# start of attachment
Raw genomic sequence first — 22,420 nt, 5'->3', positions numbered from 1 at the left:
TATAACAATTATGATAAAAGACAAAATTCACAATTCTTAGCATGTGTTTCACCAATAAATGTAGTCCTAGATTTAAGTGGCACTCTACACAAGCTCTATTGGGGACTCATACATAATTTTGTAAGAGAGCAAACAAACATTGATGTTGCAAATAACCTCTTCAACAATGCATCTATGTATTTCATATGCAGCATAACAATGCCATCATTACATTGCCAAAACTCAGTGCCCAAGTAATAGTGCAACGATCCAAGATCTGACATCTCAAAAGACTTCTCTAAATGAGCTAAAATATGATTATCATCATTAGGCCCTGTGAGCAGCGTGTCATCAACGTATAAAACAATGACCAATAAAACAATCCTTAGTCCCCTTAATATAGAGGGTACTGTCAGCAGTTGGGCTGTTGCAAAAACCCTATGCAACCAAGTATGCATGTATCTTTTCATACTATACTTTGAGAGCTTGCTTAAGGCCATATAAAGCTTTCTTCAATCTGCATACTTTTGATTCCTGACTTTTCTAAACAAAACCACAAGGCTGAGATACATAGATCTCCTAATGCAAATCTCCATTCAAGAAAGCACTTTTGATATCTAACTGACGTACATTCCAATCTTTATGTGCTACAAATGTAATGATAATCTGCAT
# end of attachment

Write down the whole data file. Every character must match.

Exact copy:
Raw genomic sequence first — 22,420 nt, 5'->3', positions numbered from 1 at the left:
TATAACAATTATGATAAAAGACAAAATTCACAATTCTTAGCATGTGTTTCACCAATAAATGTAGTCCTAGATTTAAGTGGCACTCTACACAAGCTCTATTGGGGACTCATACATAATTTTGTAAGAGAGCAAACAAACATTGATGTTGCAAATAACCTCTTCAACAATGCATCTATGTATTTCATATGCAGCATAACAATGCCATCATTACATTGCCAAAACTCAGTGCCCAAGTAATAGTGCAACGATCCAAGATCTGACATCTCAAAAGACTTCTCTAAATGAGCTAAAATATGATTATCATCATTAGGCCCTGTGAGCAGCGTGTCATCAACGTATAAAACAATGACCAATAAAACAATCCTTAGTCCCCTTAATATAGAGGGTACTGTCAGCAGTTGGGCTGTTGCAAAAACCCTATGCAACCAAGTATGCATGTATCTTTTCATACTATACTTTGAGAGCTTGCTTAAGGCCATATAAAGCTTTCTTCAATCTGCATACTTTTGATTCCTGACTTTTCTAAACAAAACCACAAGGCTGAGATACATAGATCTCCTAATGCAAATCTCCATTCAAGAAAGCACTTTTGATATCTAACTGACGTACATTCCAATCTTTATGTGCTACAAATGTAATGATAATCTGCAT